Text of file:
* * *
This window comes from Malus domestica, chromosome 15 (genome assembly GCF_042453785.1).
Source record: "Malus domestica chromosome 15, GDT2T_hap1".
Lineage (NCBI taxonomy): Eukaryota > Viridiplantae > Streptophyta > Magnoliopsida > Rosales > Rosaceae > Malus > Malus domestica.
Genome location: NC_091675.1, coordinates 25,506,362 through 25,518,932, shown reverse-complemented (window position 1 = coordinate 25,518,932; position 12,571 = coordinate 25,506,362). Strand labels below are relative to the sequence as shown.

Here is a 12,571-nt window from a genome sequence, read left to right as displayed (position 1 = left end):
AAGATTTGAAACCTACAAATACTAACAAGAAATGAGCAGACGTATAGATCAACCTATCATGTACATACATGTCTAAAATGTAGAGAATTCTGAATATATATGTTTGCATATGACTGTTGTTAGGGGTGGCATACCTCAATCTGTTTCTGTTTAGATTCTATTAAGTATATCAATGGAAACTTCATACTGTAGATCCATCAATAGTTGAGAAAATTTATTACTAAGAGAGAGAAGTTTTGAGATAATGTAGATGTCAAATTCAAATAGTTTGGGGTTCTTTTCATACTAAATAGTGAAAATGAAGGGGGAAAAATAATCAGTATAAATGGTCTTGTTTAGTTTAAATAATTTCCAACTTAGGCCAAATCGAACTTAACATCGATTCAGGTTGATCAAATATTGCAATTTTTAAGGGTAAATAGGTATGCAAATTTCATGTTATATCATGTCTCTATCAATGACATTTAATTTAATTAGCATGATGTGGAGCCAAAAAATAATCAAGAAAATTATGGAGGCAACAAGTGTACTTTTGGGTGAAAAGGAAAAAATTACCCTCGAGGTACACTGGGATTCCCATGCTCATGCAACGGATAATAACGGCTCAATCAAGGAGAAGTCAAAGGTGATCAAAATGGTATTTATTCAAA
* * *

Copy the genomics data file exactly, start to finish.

This window comes from Malus domestica, chromosome 15 (genome assembly GCF_042453785.1).
Source record: "Malus domestica chromosome 15, GDT2T_hap1".
Lineage (NCBI taxonomy): Eukaryota > Viridiplantae > Streptophyta > Magnoliopsida > Rosales > Rosaceae > Malus > Malus domestica.
Genome location: NC_091675.1, coordinates 25,506,362 through 25,518,932, shown reverse-complemented (window position 1 = coordinate 25,518,932; position 12,571 = coordinate 25,506,362). Strand labels below are relative to the sequence as shown.

Here is a 12,571-nt window from a genome sequence, read left to right as displayed (position 1 = left end):
AAGATTTGAAACCTACAAATACTAACAAGAAATGAGCAGACGTATAGATCAACCTATCATGTACATACATGTCTAAAATGTAGAGAATTCTGAATATATATGTTTGCATATGACTGTTGTTAGGGGTGGCATACCTCAATCTGTTTCTGTTTAGATTCTATTAAGTATATCAATGGAAACTTCATACTGTAGATCCATCAATAGTTGAGAAAATTTATTACTAAGAGAGAGAAGTTTTGAGATAATGTAGATGTCAAATTCAAATAGTTTGGGGTTCTTTTCATACTAAATAGTGAAAATGAAGGGGGAAAAATAATCAGTATAAATGGTCTTGTTTAGTTTAAATAATTTCCAACTTAGGCCAAATCGAACTTAACATCGATTCAGGTTGATCAAATATTGCAATTTTTAAGGGTAAATAGGTATGCAAATTTCATGTTATATCATGTCTCTATCAATGACATTTAATTTAATTAGCATGATGTGGAGCCAAAAAATAATCAAGAAAATTATGGAGGCAACAAGTGTACTTTTGGGTGAAAAGGAAAAAATTACCCTCGAGGTACACTGGGATTCCCATGCTCATGCAACGGATAATAACGGCTCAATCAAGGAGAAGTCAAAGGTGATCAAAATGGTATTTATTCAAA